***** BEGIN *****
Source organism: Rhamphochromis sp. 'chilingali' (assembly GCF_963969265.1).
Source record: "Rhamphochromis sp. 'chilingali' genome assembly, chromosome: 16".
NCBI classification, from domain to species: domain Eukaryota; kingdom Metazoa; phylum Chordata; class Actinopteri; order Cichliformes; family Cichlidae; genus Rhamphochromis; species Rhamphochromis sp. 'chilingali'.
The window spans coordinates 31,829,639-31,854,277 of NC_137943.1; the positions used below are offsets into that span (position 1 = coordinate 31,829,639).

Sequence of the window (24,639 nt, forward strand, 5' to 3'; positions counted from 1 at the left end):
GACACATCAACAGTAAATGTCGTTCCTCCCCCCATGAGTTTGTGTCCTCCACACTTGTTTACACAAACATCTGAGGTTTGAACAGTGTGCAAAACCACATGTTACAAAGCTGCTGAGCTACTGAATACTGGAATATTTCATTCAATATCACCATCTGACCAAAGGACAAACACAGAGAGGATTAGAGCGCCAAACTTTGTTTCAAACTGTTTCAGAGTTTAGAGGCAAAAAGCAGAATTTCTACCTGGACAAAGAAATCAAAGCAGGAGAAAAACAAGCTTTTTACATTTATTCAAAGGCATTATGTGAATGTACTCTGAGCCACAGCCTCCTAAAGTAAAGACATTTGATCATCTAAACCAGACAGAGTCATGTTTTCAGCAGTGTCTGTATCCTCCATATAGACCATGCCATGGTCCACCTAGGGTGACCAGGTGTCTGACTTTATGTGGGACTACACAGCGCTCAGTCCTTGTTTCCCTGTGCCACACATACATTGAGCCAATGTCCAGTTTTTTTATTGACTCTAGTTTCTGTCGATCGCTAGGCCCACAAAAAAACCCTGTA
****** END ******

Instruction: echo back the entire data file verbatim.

Source organism: Rhamphochromis sp. 'chilingali' (assembly GCF_963969265.1).
Source record: "Rhamphochromis sp. 'chilingali' genome assembly, chromosome: 16".
NCBI classification, from domain to species: domain Eukaryota; kingdom Metazoa; phylum Chordata; class Actinopteri; order Cichliformes; family Cichlidae; genus Rhamphochromis; species Rhamphochromis sp. 'chilingali'.
The window spans coordinates 31,829,639-31,854,277 of NC_137943.1; the positions used below are offsets into that span (position 1 = coordinate 31,829,639).

Sequence of the window (24,639 nt, forward strand, 5' to 3'; positions counted from 1 at the left end):
GACACATCAACAGTAAATGTCGTTCCTCCCCCCATGAGTTTGTGTCCTCCACACTTGTTTACACAAACATCTGAGGTTTGAACAGTGTGCAAAACCACATGTTACAAAGCTGCTGAGCTACTGAATACTGGAATATTTCATTCAATATCACCATCTGACCAAAGGACAAACACAGAGAGGATTAGAGCGCCAAACTTTGTTTCAAACTGTTTCAGAGTTTAGAGGCAAAAAGCAGAATTTCTACCTGGACAAAGAAATCAAAGCAGGAGAAAAACAAGCTTTTTACATTTATTCAAAGGCATTATGTGAATGTACTCTGAGCCACAGCCTCCTAAAGTAAAGACATTTGATCATCTAAACCAGACAGAGTCATGTTTTCAGCAGTGTCTGTATCCTCCATATAGACCATGCCATGGTCCACCTAGGGTGACCAGGTGTCTGACTTTATGTGGGACTACACAGCGCTCAGTCCTTGTTTCCCTGTGCCACACATACATTGAGCCAATGTCCAGTTTTTTTATTGACTCTAGTTTCTGTCGATCGCTAGGCCCACAAAAAAACCCTGTA